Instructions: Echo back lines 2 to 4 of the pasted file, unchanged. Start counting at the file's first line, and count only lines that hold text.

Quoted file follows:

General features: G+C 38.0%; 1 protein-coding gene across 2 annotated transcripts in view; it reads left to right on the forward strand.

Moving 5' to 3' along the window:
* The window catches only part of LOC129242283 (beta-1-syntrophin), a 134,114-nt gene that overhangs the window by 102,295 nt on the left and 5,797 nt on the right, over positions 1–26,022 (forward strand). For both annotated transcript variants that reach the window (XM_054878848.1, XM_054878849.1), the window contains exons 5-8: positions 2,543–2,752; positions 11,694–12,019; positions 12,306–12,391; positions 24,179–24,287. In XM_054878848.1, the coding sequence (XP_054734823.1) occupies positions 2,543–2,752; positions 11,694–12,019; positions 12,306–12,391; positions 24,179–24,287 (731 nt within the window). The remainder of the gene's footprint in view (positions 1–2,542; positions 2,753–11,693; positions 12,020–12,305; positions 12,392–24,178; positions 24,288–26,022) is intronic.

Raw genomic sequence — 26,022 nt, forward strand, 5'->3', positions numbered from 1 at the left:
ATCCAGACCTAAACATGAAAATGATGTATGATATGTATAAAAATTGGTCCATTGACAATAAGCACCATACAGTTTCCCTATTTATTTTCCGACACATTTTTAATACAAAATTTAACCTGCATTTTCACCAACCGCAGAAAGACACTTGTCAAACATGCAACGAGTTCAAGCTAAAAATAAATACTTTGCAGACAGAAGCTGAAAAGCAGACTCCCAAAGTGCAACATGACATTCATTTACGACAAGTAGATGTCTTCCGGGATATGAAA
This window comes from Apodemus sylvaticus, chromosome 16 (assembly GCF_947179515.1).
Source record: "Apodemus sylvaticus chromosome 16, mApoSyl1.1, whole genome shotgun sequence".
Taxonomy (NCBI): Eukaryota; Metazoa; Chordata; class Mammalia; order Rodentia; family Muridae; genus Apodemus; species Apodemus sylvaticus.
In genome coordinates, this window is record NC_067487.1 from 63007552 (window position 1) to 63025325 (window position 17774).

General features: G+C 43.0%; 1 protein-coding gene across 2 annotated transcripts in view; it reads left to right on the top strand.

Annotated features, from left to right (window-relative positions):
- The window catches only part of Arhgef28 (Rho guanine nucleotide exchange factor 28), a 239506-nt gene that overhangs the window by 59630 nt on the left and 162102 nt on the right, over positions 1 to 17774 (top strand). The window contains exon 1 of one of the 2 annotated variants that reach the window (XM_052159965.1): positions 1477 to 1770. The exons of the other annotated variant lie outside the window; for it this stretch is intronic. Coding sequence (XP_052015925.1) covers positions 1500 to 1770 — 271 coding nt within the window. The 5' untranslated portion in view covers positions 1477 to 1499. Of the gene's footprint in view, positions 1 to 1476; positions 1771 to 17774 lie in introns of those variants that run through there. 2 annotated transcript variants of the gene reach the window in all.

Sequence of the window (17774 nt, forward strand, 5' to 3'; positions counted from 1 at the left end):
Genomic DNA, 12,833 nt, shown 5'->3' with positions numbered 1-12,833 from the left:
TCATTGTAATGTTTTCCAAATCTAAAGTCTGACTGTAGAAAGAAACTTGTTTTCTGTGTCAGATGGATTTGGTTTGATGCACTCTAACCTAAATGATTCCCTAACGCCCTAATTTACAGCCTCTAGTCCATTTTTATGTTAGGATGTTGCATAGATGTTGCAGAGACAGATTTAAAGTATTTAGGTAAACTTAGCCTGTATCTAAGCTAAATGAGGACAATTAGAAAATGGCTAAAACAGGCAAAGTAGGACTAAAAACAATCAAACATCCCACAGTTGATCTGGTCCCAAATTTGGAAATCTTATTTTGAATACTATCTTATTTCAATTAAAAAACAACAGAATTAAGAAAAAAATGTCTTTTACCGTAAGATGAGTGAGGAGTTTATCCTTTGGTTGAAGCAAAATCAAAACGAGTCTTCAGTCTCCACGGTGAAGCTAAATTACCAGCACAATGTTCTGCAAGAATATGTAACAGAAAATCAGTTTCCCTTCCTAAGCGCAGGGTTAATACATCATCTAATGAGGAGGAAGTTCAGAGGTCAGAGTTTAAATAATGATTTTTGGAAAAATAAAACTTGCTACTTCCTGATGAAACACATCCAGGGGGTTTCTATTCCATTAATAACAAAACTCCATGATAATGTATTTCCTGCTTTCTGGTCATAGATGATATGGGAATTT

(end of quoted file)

Moving 5' to 3' along the window:
* The window catches only part of LOC129242283 (beta-1-syntrophin), a 134,114-nt gene that overhangs the window by 102,295 nt on the left and 5,797 nt on the right, over positions 1–26,022 (forward strand). For both annotated transcript variants that reach the window (XM_054878848.1, XM_054878849.1), the window contains exons 5-8: positions 2,543–2,752; positions 11,694–12,019; positions 12,306–12,391; positions 24,179–24,287. In XM_054878848.1, the coding sequence (XP_054734823.1) occupies positions 2,543–2,752; positions 11,694–12,019; positions 12,306–12,391; positions 24,179–24,287 (731 nt within the window). The remainder of the gene's footprint in view (positions 1–2,542; positions 2,753–11,693; positions 12,020–12,305; positions 12,392–24,178; positions 24,288–26,022) is intronic.

Raw genomic sequence — 26,022 nt, forward strand, 5'->3', positions numbered from 1 at the left: